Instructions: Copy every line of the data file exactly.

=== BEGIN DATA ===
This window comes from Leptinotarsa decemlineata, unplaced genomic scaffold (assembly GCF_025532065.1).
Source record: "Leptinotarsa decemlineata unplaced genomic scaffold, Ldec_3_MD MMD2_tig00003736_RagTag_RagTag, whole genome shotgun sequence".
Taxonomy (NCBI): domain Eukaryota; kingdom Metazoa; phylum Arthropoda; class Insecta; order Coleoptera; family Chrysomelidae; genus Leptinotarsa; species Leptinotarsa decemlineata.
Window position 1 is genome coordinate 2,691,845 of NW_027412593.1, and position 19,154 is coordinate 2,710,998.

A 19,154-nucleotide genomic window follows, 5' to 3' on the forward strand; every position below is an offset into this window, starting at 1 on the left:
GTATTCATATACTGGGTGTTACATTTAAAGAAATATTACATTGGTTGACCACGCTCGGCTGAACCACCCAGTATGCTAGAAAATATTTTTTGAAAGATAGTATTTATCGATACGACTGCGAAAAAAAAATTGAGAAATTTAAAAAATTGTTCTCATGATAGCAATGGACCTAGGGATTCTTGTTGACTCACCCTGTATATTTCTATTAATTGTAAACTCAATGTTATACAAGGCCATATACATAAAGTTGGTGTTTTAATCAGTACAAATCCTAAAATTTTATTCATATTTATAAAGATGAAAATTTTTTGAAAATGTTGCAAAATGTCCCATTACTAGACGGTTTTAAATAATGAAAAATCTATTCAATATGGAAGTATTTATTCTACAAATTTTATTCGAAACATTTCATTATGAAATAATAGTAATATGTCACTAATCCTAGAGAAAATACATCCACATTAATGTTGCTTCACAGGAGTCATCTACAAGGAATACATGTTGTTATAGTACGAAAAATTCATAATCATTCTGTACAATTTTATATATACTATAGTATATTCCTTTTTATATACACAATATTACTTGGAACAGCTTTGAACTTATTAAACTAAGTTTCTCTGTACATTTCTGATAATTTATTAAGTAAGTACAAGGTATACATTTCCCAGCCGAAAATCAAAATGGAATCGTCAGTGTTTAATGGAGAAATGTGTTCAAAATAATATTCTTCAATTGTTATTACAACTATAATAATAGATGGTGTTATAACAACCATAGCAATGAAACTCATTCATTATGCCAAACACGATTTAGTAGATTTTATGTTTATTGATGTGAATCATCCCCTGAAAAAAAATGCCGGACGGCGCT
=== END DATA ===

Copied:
This window comes from Leptinotarsa decemlineata, unplaced genomic scaffold (assembly GCF_025532065.1).
Source record: "Leptinotarsa decemlineata unplaced genomic scaffold, Ldec_3_MD MMD2_tig00003736_RagTag_RagTag, whole genome shotgun sequence".
Taxonomy (NCBI): domain Eukaryota; kingdom Metazoa; phylum Arthropoda; class Insecta; order Coleoptera; family Chrysomelidae; genus Leptinotarsa; species Leptinotarsa decemlineata.
Window position 1 is genome coordinate 2,691,845 of NW_027412593.1, and position 19,154 is coordinate 2,710,998.

A 19,154-nucleotide genomic window follows, 5' to 3' on the forward strand; every position below is an offset into this window, starting at 1 on the left:
GTATTCATATACTGGGTGTTACATTTAAAGAAATATTACATTGGTTGACCACGCTCGGCTGAACCACCCAGTATGCTAGAAAATATTTTTTGAAAGATAGTATTTATCGATACGACTGCGAAAAAAAAATTGAGAAATTTAAAAAATTGTTCTCATGATAGCAATGGACCTAGGGATTCTTGTTGACTCACCCTGTATATTTCTATTAATTGTAAACTCAATGTTATACAAGGCCATATACATAAAGTTGGTGTTTTAATCAGTACAAATCCTAAAATTTTATTCATATTTATAAAGATGAAAATTTTTTGAAAATGTTGCAAAATGTCCCATTACTAGACGGTTTTAAATAATGAAAAATCTATTCAATATGGAAGTATTTATTCTACAAATTTTATTCGAAACATTTCATTATGAAATAATAGTAATATGTCACTAATCCTAGAGAAAATACATCCACATTAATGTTGCTTCACAGGAGTCATCTACAAGGAATACATGTTGTTATAGTACGAAAAATTCATAATCATTCTGTACAATTTTATATATACTATAGTATATTCCTTTTTATATACACAATATTACTTGGAACAGCTTTGAACTTATTAAACTAAGTTTCTCTGTACATTTCTGATAATTTATTAAGTAAGTACAAGGTATACATTTCCCAGCCGAAAATCAAAATGGAATCGTCAGTGTTTAATGGAGAAATGTGTTCAAAATAATATTCTTCAATTGTTATTACAACTATAATAATAGATGGTGTTATAACAACCATAGCAATGAAACTCATTCATTATGCCAAACACGATTTAGTAGATTTTATGTTTATTGATGTGAATCATCCCCTGAAAAAAAATGCCGGACGGCGCT